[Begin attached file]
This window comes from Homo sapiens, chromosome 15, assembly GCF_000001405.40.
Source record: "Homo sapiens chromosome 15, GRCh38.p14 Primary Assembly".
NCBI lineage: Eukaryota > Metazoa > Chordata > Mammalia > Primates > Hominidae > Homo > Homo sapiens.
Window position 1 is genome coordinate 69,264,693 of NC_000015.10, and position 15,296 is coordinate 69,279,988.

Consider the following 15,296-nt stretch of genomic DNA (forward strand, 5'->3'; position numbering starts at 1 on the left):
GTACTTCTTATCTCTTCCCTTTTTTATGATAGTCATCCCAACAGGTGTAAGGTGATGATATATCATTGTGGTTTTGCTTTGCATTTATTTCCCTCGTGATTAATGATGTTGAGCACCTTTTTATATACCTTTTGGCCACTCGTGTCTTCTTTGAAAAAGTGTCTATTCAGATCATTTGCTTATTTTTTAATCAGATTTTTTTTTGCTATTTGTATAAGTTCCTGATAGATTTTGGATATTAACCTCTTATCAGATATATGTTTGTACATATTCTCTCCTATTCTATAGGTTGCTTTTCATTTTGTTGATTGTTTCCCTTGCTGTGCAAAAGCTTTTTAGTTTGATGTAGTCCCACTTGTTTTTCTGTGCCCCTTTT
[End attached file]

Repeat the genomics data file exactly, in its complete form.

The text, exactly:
This window comes from Homo sapiens, chromosome 15, assembly GCF_000001405.40.
Source record: "Homo sapiens chromosome 15, GRCh38.p14 Primary Assembly".
NCBI lineage: Eukaryota > Metazoa > Chordata > Mammalia > Primates > Hominidae > Homo > Homo sapiens.
Window position 1 is genome coordinate 69,264,693 of NC_000015.10, and position 15,296 is coordinate 69,279,988.

Consider the following 15,296-nt stretch of genomic DNA (forward strand, 5'->3'; position numbering starts at 1 on the left):
GTACTTCTTATCTCTTCCCTTTTTTATGATAGTCATCCCAACAGGTGTAAGGTGATGATATATCATTGTGGTTTTGCTTTGCATTTATTTCCCTCGTGATTAATGATGTTGAGCACCTTTTTATATACCTTTTGGCCACTCGTGTCTTCTTTGAAAAAGTGTCTATTCAGATCATTTGCTTATTTTTTAATCAGATTTTTTTTTGCTATTTGTATAAGTTCCTGATAGATTTTGGATATTAACCTCTTATCAGATATATGTTTGTACATATTCTCTCCTATTCTATAGGTTGCTTTTCATTTTGTTGATTGTTTCCCTTGCTGTGCAAAAGCTTTTTAGTTTGATGTAGTCCCACTTGTTTTTCTGTGCCCCTTTT